Das Kalenderblatt 091230

29/12/2009 - 12:07 von WM | Report spam
The third point is that under these conditions it is straightforward
to show that the procedure “Give me any numeral n you can imagine, I
will give you the next one” has to break down at a certain point. Ask
any person to imagine a very large numeral, say, in decimal
presentation. Usually what we do is to form a picture, say, we see a
blackboard and it is covered with ciphers all over. But that won’t do.
For once we have such a picture, it is obvious that is communicable,
hence that it is finitely expressible and hence that there is room to
imagine the next numeral and to communicate it. Thus, the alternative
must be that the numeral is so large that it cannot be imagined,
thereby making it senseless to talk about the next one. I will return
to the implicit paradoxical nature of what I just wrote. What is being
asked is to imagine a numeral so huge that it cannot be imagined.

[Jean Paul Van Bendegem: "Why the largest number imaginable is still a
finite number"; p. 11]
http://www.vub.ac.be/CLWF/members/j...inable.pdf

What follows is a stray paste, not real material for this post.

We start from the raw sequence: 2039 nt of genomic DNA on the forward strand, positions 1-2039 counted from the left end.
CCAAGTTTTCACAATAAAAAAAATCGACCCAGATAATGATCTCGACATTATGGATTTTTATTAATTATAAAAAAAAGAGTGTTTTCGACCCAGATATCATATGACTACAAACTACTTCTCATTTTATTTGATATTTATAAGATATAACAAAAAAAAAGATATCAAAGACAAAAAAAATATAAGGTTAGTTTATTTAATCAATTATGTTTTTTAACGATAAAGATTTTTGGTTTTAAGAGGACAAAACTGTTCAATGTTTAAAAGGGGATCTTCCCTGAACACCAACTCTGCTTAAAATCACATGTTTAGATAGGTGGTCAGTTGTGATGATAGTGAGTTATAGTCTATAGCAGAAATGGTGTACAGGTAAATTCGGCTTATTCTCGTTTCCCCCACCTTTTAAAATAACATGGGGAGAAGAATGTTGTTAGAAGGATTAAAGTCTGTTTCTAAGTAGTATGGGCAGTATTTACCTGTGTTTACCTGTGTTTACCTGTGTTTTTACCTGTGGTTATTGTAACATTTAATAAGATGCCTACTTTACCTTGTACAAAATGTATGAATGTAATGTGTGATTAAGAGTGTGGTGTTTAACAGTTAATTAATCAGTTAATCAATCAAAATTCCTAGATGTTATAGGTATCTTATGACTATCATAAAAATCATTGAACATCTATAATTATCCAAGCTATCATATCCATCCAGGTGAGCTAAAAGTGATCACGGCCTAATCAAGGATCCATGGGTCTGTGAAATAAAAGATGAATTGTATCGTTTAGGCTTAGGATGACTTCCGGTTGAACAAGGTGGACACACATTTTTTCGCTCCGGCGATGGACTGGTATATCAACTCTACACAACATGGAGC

Gruß, WM
 

Lesen sie die antworten

#1 Thomas Plehn
29/12/2009 - 13:45 | Warnen spam
Hallo,
das scheint mir ein àhnlicher Einwand zu sein, wie die Feststellung, dass
ein Computer diesen konstruktiven Prozess irgendwann nicht mehr fortführen
könnte. In der Mathematik geht man doch aber, wie ich es verstehe, nicht von
der Berschrànktheit der Resourcen aus, sondern hat beliebig viel Speicher
und beliebig viel Zeit zur Verfügung. Unter diesen Bedingungen ist aber ein
Increment immer möglich. Oder sehe ich da etwas falsch?

"WM" schrieb im Newsbeitrag
news:

The third point is that under these conditions it is straightforward
to show that the procedure “Give me any numeral n you can imagine, I
will give you the next one” has to break down at a certain point. Ask
any person to imagine a very large numeral, say, in decimal
presentation. Usually what we do is to form a picture, say, we see a
blackboard and it is covered with ciphers all over. But that won’t do.
For once we have such a picture, it is obvious that is communicable,
hence that it is finitely expressible and hence that there is room to
imagine the next numeral and to communicate it. Thus, the alternative
must be that the numeral is so large that it cannot be imagined,
thereby making it senseless to talk about the next one. I will return
to the implicit paradoxical nature of what I just wrote. What is being
asked is to imagine a numeral so huge that it cannot be imagined.

[Jean Paul Van Bendegem: "Why the largest number imaginable is still a
finite number"; p. 11]
http://www.vub.ac.be/CLWF/members/j...inable.pdf

Gruß, WM

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